[lit-ideas] Re: Didn't I tell you so?

  • From: John Wager <john.wager1@xxxxxxxxxxx>
  • To: lit-ideas@xxxxxxxxxxxxx
  • Date: Wed, 28 Jun 2006 08:25:01 -0500

Eric Yost wrote:

. . .It's all very romantic to think the poor are noble, but after watching homeless drunks fight each other with lead pipes at 4 a.m., after watching the skankiest toothless hookers sizing me up for a manip or begging me for fix change, after witnessing closeup the extreme mental illness of the homeless, the sadism and brutality of the ignorant poor on a daily basis, you might sing a different song.

Maybe the noble poor image fits with some pastoral Christ dream, but in the real heart of urban darkness, the poor are just part of a vision of demons. They eat themselves and then they eat your soul.

"The rich are not like you or me, Scotty" -- They have money.

That seems to be, in my experience, the main difference. Eric's story is of the poorest of the poor; the homeless, addicted, alcoholic poor. But according to U.S. official statistics, 37,000,000 people in the U.S. live in "poverty." These people are not your addicts or hookers; they are rural families trying to make a living, or mothers trying to raise families without fathers, or veterans whose society has abandoned them. Lots of other stories in 37,000,000 lives!

So if we're telling urban stories, let me share one of mine. One summer in grad school I tried selling Encyclopedia Brittanica. I was a horrible failure, financially, but I thought it would do me good to develop the pushy, sell-something side of me, so it was the best job I ever had, personally. Anyway, I got a "lead" post-card from an address in Cabrini Green housing development in Chicago, one of the worst possible high-rise jungles. I thought "Well, I don't have anything better to do, and obviously this person wants the free paperbacks" so I arranged a meeting. When I got to the right floor, past the non-working elevators and smell of urine, I found a small apartment, tastefully decorated, with a mother and four children of various ages. She made room for me at the table and we talked for a while. The children came and went, always politely. After I left I thought "Here is a normal person, trying to make her way in life with her family." She did indeed want the free paperbacks, and obviously was not interested in buying the Brittanica, but it was a chance to talk to her about what she wanted for her children. If I hadn't gone into that apartment, the outside appearance of Cabrini Green would have given me an image of stark despair and poverty that would have clouded my judgment. Street people are just that, on the street, in your face. But what goes on behind the windows of all those decrepit buildings lining the streets is probably a complete surprise to all of us.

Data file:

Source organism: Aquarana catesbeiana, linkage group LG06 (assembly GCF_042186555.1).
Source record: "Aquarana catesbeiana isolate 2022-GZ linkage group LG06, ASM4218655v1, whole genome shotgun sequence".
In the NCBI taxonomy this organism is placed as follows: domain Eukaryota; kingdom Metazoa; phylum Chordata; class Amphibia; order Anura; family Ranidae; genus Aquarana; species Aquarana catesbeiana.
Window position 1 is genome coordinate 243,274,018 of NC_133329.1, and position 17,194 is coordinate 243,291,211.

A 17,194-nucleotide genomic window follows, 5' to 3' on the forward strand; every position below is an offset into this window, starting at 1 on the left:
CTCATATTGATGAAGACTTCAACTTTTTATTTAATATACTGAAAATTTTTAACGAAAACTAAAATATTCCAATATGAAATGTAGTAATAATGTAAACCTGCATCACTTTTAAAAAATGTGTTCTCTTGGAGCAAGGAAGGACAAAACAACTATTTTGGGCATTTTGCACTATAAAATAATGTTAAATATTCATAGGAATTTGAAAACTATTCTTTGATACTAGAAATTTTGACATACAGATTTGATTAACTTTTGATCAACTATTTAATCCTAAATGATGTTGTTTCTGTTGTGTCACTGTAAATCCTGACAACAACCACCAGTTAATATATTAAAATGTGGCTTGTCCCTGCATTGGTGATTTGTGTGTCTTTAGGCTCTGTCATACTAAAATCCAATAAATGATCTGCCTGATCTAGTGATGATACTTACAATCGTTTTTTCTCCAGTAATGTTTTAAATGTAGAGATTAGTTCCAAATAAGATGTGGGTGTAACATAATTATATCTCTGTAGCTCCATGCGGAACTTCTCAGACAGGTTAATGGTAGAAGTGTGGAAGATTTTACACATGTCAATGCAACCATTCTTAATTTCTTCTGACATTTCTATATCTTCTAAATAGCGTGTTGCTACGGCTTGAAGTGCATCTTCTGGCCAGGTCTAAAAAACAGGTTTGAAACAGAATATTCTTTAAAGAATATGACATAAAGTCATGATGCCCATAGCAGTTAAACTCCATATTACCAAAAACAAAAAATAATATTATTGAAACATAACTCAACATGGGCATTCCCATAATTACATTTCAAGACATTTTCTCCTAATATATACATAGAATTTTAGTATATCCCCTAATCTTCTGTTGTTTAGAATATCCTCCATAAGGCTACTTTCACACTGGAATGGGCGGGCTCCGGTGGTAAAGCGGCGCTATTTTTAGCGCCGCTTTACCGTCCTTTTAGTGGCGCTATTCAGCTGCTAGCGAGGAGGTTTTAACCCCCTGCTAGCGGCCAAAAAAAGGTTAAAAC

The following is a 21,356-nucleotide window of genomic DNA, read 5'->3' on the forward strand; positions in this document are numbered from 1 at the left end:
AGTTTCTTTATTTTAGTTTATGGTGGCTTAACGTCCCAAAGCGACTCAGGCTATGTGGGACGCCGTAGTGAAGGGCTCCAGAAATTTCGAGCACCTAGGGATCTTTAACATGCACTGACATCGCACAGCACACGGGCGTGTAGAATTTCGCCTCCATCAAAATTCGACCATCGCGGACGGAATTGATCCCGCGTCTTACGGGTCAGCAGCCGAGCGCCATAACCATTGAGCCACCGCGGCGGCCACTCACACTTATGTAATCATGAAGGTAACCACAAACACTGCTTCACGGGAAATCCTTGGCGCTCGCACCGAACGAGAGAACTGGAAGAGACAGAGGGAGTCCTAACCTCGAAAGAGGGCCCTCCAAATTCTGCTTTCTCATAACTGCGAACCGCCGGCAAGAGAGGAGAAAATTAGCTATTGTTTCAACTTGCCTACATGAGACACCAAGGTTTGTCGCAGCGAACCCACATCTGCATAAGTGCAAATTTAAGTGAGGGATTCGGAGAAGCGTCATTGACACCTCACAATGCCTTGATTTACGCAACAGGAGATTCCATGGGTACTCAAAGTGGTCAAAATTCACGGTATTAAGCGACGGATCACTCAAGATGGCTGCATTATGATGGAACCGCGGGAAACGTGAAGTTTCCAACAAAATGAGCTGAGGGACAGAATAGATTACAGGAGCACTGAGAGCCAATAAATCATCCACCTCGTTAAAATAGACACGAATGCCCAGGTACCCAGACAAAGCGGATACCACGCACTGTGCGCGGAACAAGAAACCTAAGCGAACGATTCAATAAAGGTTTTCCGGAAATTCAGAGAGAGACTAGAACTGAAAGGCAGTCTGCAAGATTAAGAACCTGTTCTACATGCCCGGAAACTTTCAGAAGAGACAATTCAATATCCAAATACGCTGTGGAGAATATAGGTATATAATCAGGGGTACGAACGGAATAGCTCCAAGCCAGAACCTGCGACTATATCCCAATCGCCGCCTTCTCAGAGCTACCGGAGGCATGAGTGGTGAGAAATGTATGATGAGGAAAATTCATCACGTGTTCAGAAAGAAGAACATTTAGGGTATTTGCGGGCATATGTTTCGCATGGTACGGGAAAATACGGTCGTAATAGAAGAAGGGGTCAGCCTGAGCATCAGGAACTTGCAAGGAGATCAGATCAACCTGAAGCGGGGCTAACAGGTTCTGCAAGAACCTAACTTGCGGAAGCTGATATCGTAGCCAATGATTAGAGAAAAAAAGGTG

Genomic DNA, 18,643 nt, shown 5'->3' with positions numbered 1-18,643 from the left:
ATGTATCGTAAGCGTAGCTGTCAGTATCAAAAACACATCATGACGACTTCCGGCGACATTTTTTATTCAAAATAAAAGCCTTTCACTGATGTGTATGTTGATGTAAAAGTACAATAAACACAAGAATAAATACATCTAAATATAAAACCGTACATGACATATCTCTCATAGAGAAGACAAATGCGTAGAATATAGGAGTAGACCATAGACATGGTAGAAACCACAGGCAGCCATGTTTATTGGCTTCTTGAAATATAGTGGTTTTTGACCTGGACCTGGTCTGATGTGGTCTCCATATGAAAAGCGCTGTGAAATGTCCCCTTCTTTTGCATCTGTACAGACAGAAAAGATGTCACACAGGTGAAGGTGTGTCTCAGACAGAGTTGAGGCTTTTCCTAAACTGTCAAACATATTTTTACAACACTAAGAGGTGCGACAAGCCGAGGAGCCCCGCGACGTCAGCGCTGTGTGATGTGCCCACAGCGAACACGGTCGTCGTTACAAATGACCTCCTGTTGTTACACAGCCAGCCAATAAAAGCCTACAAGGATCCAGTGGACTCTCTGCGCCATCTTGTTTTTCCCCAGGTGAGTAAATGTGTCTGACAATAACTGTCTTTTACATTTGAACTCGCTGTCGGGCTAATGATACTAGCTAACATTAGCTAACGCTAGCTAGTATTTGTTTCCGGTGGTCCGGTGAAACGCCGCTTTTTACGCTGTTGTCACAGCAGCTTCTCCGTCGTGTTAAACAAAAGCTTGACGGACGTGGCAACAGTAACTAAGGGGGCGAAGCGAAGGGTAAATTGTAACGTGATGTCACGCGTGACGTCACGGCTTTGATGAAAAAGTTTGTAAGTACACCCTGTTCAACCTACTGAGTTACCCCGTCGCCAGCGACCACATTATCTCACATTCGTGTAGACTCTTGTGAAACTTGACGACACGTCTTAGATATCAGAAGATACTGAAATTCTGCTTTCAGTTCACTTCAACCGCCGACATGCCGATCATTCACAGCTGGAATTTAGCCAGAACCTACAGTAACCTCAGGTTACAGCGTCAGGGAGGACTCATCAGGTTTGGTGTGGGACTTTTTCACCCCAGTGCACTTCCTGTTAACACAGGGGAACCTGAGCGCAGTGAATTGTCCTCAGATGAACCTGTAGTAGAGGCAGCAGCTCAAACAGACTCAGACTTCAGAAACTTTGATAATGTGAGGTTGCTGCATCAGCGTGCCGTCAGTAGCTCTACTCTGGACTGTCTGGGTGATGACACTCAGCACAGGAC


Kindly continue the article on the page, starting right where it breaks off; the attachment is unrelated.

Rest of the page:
The fundamental problem, it seems to me, is that not only are we as a society "unzipping" politically along red/blue lines, we are "unzipping" socially along economic lines. I grew up knowing a fair number of rich and poor people. I suspect that most citizens in the U.S. today no longer have as wide a range of friends or acquaintances of differing economic status. Who we don't know can destroy us as a society.

"Never attribute to malice that which can be explained by incompetence and ignorance." -------------------------------------------------
John Wager john.wager1@xxxxxxxxxxx
Lisle, IL, USA

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